4. Closed-end fund managers have a well-stocked toolbox

During the long bull market, many investors bought into passive approaches. However, most CEFs have a team of professionals actively managing all aspects of the fund—its portfolio, its leverage, and its distributions. When rates rise, the portfolio team can trade to acquire bonds with higher coupons. The leverage team may seek to lock in lower leverage costs through interest rate swaps; this is more typical in taxable funds. The distribution managers usually coordinate with other teams with the explicit goal of delivering a consistent, attractive income stream, and can build and deplete a fund’s undistributed net investment income (UNII) reserves to make any distribution changes smoother.  Historically, the majority of fixed-income CEF dividends stem from net investment income. 

5. A stable asset base benefits CEF shareholders

Open-end mutual fund managers have to constantly worry about cash inflows and outflows, always maintaining a significant cash position to pay back shareholders who suddenly sell (redeem) shares. By contrast, CEF managers are stewards of a relatively stable pool of assets. They can put capital to work in a long-term strategy without worrying whether their fund will have enough liquidity to cover shareholder redemptions.  So, when rising rates send some fixed income investors running for the exits, open-end fund managers must scramble to raise cash, even it means selling assets at fire sale prices.  Meanwhile, CEF managers can act as opportunistic buyers, since they have no need to raise cash.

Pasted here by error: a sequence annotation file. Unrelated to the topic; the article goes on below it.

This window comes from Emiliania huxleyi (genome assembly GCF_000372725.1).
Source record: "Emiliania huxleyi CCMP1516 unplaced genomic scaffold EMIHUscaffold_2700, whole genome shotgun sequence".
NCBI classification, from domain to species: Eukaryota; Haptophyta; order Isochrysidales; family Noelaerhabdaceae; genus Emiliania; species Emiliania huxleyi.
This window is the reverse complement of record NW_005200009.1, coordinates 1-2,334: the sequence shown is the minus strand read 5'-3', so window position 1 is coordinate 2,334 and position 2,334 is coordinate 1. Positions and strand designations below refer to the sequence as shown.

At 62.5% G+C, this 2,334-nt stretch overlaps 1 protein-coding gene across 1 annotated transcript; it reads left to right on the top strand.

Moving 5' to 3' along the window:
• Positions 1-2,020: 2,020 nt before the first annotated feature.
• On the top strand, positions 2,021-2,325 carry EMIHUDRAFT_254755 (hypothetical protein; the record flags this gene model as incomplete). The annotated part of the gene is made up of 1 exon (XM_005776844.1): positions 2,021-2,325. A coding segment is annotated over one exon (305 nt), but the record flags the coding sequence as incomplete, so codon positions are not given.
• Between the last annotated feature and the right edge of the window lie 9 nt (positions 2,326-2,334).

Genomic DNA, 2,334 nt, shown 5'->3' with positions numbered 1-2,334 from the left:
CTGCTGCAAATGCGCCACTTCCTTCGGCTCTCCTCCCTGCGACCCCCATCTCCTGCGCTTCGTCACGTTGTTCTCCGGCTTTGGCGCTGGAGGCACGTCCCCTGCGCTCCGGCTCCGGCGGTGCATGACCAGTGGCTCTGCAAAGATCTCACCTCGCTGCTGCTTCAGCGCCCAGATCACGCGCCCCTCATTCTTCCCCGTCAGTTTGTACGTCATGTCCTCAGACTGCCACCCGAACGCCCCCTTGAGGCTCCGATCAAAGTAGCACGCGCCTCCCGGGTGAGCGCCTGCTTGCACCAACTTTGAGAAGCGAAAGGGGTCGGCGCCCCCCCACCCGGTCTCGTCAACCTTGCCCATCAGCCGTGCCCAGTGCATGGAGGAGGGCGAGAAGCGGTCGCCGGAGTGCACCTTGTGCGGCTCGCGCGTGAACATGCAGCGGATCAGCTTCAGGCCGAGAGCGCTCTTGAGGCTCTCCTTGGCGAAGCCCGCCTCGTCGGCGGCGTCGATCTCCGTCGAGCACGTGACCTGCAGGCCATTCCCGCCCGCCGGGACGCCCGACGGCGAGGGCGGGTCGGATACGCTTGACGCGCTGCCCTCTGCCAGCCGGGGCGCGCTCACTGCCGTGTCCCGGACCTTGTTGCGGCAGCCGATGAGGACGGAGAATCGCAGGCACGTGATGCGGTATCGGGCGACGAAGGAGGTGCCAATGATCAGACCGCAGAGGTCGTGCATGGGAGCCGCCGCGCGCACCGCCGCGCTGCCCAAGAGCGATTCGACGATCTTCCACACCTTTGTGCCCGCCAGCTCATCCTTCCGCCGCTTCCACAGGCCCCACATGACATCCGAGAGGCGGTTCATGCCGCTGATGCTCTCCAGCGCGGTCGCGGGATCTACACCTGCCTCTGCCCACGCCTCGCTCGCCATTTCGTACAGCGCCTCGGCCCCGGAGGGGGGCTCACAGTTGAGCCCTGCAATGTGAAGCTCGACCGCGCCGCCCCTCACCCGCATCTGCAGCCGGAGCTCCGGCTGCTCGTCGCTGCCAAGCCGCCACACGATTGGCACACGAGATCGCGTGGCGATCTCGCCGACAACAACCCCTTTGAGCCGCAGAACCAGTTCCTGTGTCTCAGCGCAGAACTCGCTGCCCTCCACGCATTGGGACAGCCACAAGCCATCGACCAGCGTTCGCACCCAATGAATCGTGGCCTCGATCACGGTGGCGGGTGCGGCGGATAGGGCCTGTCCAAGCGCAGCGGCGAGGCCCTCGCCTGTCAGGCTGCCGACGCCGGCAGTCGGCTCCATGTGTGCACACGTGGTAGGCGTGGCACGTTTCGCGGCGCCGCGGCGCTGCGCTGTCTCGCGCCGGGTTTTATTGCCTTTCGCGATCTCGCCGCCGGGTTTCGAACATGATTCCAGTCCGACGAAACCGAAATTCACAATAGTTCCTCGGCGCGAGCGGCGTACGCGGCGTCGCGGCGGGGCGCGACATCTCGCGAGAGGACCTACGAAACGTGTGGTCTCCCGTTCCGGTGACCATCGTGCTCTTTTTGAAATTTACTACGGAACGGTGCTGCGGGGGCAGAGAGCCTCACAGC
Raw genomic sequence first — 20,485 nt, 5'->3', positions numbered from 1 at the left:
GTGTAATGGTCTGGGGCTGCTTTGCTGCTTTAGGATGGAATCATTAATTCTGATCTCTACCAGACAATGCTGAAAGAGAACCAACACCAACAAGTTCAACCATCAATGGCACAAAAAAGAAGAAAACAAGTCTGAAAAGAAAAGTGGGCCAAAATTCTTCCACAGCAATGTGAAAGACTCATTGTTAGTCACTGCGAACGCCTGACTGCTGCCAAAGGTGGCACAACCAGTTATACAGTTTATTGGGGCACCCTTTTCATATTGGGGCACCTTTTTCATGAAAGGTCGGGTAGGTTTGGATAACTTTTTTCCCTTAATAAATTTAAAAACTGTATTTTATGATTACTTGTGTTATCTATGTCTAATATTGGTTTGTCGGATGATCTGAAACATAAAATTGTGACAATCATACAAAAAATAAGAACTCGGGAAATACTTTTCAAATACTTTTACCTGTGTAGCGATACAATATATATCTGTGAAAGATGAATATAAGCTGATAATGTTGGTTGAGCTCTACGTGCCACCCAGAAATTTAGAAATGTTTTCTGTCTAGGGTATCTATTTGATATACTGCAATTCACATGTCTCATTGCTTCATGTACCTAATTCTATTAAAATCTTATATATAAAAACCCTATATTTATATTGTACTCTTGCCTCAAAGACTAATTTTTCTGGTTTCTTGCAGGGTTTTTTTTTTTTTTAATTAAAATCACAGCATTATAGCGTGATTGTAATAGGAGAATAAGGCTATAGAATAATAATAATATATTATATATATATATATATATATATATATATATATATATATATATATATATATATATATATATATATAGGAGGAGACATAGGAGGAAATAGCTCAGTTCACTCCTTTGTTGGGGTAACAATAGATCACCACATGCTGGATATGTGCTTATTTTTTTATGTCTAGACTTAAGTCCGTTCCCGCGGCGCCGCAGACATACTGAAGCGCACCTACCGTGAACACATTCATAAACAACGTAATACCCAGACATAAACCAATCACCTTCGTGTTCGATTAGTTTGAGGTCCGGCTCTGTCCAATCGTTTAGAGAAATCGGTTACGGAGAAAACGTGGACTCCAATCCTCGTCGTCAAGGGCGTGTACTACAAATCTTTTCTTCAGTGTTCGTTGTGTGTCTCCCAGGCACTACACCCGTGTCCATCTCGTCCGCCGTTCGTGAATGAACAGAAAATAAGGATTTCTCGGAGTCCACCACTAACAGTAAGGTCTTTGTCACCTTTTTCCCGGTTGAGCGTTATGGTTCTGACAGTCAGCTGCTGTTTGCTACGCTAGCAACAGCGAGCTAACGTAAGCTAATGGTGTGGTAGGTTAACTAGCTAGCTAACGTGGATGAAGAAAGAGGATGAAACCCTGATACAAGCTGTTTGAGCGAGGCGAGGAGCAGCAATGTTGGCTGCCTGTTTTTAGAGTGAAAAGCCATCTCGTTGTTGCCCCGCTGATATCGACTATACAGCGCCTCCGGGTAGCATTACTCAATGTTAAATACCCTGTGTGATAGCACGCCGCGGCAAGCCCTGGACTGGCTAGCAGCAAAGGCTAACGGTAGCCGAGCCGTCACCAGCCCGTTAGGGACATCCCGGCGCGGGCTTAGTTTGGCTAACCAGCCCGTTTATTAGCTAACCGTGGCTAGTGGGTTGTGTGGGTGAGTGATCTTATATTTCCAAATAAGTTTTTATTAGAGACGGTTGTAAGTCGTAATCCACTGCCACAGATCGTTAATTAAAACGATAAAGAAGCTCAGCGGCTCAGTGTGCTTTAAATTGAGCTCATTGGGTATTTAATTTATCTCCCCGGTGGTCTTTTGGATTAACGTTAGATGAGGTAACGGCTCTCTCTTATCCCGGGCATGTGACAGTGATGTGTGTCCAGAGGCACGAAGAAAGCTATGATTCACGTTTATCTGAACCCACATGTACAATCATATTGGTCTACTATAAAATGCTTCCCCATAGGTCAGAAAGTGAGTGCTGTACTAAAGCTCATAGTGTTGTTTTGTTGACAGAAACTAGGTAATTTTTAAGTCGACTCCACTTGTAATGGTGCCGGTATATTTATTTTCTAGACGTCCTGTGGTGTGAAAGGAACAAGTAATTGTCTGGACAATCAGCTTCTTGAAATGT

6. Keep calm and carry on

CEFs are designed to provide income. As a consequence of some of the features that have enabled the funds to provide attractive income, share price swings may be overdone during rising rate cycles. It’s important to remind clients to remain calm, stay focused on their fund’s income potential—and perhaps even keep some powder dry so they can take advantage of potential discounts. For longer-term investors who are comfortable with the risks, CEFs offer a unique approach for seeking strong, reliable income potential.

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1 Leverage creates an opportunity for increased common share net income as well as higher volatility of net asset value, market price, and distributions. There is no assurance that a fund’s leveraging strategy will be successful.

Risk and disclosures

It is important to consider the objectives, risks, charges and expenses of any fund before investing. Investing in closed-end funds involves risk; principal loss is possible. There is no guarantee a fund’s investment objective will be achieved. Closed-end fund shares may frequently trade at a discount or premium to their net asset value (NAV).

Closed-end fund historical distribution sources include net investment income, realized gains, and return of capital. Leverage increases return volatility and magnifies a fund’s potential return whether that return is positive or negative. There is no guarantee a fund’s leveraging strategy will be successful. All investments carry a certain degree of risk and there is no assurance that an investment will provide positive performance over any period of time.